As we celebrate the 72nd anniversary of the NHS, it is an opportunity to reflect.
On the NHS’s 72 birthday, we must remember the care that happens across the health and care sector.
This week has seen a big step in Wales as we move towards the “new normal”, with the re-opening of schools. Whilst many looked forward to the schools re-opening, to gain some normality, for others the sessional attendance adds another complexity to an already chaotic world.
Christmas last year seemed no different from any other Christmas. I especially looked forward to the excitement of spending some quality time with family. Amid all the camaraderie however, a perturbing note ran through the celebrations.
A senior nurse endoscopist, Irene Dunkley, reflects on her journey from the novice new recruit, to becoming an expert nurse endoscopist, to feeling a novice once again as she moves to becoming a lecturer in Higher Education.
The impact of the coronavirus pandemic continues to be significant on the delivery of nursing care in the community. District and community nursing teams reflect on how they are continuing to manage the challenges.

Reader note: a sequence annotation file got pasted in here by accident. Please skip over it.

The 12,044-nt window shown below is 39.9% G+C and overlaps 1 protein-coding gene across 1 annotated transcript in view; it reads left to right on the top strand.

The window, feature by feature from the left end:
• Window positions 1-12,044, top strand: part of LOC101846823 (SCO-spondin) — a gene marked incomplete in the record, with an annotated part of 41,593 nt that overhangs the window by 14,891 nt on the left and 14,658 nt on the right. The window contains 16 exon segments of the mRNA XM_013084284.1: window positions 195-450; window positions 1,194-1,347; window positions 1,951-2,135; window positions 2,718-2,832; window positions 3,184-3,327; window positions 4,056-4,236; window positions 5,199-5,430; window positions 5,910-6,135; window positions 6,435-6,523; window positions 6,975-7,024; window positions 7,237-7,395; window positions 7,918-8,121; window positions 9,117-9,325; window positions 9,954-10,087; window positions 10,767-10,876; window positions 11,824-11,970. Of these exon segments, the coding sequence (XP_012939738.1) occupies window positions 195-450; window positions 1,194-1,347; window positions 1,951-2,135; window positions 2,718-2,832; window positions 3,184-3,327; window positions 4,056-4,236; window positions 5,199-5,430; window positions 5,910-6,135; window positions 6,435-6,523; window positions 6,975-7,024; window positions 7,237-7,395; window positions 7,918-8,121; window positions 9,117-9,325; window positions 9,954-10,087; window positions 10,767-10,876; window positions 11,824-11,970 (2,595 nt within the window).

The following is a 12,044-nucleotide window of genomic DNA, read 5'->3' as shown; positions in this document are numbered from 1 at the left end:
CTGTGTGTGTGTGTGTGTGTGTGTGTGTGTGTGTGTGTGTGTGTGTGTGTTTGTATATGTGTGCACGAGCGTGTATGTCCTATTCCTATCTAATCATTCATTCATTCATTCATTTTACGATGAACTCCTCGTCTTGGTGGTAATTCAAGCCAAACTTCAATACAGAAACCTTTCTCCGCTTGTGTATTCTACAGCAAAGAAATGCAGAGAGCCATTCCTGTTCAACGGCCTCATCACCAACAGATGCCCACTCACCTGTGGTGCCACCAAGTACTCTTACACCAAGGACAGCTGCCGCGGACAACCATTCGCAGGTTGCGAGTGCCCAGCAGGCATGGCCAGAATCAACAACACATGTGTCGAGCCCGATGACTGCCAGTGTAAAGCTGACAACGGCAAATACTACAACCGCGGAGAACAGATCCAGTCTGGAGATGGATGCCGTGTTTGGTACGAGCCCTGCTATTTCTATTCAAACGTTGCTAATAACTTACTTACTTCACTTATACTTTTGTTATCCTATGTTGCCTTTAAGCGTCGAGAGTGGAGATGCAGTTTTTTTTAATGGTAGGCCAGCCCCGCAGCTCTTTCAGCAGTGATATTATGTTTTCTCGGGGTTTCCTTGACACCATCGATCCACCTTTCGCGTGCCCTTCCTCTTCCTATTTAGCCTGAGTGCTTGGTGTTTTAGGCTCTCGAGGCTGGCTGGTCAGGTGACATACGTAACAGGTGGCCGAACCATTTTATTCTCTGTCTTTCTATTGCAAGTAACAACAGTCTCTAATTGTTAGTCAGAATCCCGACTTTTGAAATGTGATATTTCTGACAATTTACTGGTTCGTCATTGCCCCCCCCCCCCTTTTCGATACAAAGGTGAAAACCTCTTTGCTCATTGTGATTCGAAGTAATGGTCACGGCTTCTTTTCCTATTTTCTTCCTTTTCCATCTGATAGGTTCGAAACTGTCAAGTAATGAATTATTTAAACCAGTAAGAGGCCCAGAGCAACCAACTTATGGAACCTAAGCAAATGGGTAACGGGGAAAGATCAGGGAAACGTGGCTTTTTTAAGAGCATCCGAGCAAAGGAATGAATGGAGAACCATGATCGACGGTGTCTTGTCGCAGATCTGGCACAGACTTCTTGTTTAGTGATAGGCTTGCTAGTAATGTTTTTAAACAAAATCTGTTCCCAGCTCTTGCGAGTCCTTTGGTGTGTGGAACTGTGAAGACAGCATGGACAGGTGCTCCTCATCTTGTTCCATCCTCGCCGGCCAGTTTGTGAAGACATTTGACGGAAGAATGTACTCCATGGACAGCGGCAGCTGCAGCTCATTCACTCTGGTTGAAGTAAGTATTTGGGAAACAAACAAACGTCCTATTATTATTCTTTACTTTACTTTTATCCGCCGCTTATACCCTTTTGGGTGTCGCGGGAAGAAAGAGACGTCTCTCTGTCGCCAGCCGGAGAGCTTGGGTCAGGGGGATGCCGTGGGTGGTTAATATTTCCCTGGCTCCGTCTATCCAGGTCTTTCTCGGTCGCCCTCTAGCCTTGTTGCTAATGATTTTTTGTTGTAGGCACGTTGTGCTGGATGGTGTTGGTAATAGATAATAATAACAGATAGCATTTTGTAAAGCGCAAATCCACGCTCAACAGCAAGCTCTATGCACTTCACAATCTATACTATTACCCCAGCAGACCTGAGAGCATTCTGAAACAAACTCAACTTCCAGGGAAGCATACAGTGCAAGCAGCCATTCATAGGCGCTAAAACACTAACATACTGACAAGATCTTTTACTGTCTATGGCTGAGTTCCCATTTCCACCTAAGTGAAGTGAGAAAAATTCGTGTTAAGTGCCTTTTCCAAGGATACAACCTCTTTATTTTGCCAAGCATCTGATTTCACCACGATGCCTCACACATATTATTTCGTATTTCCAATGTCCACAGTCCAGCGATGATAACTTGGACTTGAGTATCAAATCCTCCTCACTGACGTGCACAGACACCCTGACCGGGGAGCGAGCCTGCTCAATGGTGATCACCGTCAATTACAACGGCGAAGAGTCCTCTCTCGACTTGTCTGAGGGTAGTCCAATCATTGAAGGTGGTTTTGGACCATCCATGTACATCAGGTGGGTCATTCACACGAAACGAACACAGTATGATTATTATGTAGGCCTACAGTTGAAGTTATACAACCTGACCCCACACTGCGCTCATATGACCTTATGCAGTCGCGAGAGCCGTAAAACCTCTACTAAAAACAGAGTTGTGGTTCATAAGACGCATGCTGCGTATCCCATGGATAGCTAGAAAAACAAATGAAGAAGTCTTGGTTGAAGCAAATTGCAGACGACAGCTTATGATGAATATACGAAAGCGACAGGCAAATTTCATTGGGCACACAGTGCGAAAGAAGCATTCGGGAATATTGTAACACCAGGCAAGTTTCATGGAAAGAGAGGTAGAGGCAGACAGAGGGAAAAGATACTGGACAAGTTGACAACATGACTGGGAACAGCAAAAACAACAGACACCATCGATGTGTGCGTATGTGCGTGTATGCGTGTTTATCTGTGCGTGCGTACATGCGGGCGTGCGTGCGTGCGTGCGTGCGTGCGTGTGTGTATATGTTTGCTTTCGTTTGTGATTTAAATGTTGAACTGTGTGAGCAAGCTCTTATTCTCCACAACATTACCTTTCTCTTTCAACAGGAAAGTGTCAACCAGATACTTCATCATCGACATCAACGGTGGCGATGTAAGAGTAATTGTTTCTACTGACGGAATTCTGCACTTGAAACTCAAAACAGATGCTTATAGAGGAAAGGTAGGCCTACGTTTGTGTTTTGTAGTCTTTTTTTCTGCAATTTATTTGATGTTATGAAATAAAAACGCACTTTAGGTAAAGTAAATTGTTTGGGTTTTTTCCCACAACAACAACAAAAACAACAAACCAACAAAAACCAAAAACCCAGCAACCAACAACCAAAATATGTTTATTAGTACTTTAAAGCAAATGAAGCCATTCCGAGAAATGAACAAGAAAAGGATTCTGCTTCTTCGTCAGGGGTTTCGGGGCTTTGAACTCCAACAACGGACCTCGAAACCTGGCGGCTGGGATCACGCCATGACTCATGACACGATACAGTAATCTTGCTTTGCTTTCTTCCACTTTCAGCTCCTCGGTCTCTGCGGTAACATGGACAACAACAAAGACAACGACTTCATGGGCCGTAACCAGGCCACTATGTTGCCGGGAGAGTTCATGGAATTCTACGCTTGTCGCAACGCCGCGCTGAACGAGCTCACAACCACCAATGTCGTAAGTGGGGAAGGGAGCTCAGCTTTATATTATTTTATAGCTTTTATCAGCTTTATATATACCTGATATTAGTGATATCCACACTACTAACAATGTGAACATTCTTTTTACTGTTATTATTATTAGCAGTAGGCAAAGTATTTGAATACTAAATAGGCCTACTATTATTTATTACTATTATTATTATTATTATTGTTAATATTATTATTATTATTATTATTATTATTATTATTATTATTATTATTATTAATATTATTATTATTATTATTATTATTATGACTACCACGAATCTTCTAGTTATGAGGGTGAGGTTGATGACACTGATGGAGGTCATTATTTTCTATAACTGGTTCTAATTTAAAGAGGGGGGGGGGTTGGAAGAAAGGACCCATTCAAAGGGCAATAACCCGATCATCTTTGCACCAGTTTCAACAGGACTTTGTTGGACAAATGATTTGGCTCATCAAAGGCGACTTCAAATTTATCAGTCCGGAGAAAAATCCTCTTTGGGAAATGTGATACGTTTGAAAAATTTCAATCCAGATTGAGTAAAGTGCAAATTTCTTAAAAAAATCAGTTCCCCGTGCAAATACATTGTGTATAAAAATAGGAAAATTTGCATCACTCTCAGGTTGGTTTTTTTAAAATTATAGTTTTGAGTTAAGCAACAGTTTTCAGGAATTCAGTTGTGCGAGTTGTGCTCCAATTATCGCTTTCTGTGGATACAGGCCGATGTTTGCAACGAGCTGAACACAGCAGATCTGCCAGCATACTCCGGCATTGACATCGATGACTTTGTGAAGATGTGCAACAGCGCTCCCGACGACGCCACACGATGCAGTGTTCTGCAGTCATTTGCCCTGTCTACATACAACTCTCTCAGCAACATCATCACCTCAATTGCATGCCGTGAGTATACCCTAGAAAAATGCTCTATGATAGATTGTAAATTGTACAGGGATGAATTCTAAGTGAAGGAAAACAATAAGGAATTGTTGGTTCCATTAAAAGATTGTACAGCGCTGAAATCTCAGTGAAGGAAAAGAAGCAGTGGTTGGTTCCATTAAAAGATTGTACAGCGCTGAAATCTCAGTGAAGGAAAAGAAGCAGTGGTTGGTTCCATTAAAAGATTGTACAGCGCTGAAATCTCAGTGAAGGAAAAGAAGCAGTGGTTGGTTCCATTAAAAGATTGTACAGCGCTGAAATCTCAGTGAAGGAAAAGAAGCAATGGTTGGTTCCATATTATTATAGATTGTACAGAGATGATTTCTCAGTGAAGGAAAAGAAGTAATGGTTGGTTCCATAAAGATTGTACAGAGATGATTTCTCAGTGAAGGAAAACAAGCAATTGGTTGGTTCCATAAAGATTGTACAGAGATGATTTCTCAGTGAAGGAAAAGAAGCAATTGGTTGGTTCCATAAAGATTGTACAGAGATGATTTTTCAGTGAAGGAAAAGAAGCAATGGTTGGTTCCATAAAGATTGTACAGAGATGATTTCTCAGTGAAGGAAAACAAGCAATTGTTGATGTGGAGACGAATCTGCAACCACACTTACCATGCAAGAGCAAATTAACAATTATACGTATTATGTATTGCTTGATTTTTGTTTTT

My name is Francis Miller and, for those who don’t already know me, I am the RCN UK Student Committee member for the Eastern region. As our student members continue to work so hard through the current pandemic situation, I thought I would take the opportunity to tell you a bit more about myself and my background. But I’d also like to urge any students who would like to get in touch with me about any issues they’d like to discuss to please do so.
As well as being on the RCN Northern Region Board I’m an RCN steward. I really enjoy it.
A few years ago, I decided to be part of a worthy nursing family and I chose the RCN. As part of this family, I felt that my voice must be heard contributing positively and so I became involved in the governance of RCN activity in the region.
During the Covid-19 crisis, care home staff have been at the forefront of the pandemic not only delivering care to their residents on a day to day basis but also supporting residents and their families at end of life.Those residents are the most vulnerable in our society, often with complex needs and progressive illnesses including dementia. The pandemic has brought the issues and support for this sector from primary and secondary care into sharp focus.